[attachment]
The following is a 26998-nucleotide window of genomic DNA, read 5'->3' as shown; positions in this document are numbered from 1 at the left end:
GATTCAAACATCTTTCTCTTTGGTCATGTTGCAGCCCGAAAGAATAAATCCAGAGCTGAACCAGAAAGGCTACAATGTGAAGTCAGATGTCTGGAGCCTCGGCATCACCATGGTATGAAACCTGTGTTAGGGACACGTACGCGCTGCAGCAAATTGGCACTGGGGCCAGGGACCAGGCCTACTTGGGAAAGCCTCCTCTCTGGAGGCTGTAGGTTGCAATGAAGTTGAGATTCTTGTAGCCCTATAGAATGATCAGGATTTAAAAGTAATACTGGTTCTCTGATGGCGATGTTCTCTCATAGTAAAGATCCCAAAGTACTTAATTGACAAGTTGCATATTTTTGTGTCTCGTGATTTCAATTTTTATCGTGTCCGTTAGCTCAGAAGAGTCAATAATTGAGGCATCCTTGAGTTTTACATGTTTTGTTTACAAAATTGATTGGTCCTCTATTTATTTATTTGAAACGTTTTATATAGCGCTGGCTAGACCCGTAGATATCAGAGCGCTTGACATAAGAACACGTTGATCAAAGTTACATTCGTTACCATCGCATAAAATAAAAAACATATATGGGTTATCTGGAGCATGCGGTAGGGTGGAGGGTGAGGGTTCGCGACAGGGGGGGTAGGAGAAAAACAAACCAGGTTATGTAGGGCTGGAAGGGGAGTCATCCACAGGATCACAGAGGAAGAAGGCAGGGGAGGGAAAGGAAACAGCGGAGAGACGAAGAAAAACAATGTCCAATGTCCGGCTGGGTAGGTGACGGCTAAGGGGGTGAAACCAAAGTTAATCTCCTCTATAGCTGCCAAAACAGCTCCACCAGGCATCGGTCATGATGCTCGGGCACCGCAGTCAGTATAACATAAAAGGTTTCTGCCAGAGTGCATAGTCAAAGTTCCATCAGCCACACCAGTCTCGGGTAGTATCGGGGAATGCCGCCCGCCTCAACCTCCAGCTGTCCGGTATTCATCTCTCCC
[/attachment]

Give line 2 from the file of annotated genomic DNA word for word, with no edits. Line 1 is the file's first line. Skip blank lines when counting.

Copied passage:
GATTCAAACATCTTTCTCTTTGGTCATGTTGCAGCCCGAAAGAATAAATCCAGAGCTGAACCAGAAAGGCTACAATGTGAAGTCAGATGTCTGGAGCCTCGGCATCACCATGGTATGAAACCTGTGTTAGGGACACGTACGCGCTGCAGCAAATTGGCACTGGGGCCAGGGACCAGGCCTACTTGGGAAAGCCTCCTCTCTGGAGGCTGTAGGTTGCAATGAAGTTGAGATTCTTGTAGCCCTATAGAATGATCAGGATTTAAAAGTAATACTGGTTCTCTGATGGCGATGTTCTCTCATAGTAAAGATCCCAAAGTACTTAATTGACAAGTTGCATATTTTTGTGTCTCGTGATTTCAATTTTTATCGTGTCCGTTAGCTCAGAAGAGTCAATAATTGAGGCATCCTTGAGTTTTACATGTTTTGTTTACAAAATTGATTGGTCCTCTATTTATTTATTTGAAACGTTTTATATAGCGCTGGCTAGACCCGTAGATATCAGAGCGCTTGACATAAGAACACGTTGATCAAAGTTACATTCGTTACCATCGCATAAAATAAAAAACATATATGGGTTATCTGGAGCATGCGGTAGGGTGGAGGGTGAGGGTTCGCGACAGGGGGGGTAGGAGAAAAACAAACCAGGTTATGTAGGGCTGGAAGGGGAGTCATCCACAGGATCACAGAGGAAGAAGGCAGGGGAGGGAAAGGAAACAGCGGAGAGACGAAGAAAAACAATGTCCAATGTCCGGCTGGGTAGGTGACGGCTAAGGGGGTGAAACCAAAGTTAATCTCCTCTATAGCTGCCAAAACAGCTCCACCAGGCATCGGTCATGATGCTCGGGCACCGCAGTCAGTATAACATAAAAGGTTTCTGCCAGAGTGCATAGTCAAAGTTCCATCAGCCACACCAGTCTCGGGTAGTATCGGGGAATGCCGCCCGCCTCAACCTCCAGCTGTCCGGTATTCATCTCTCCC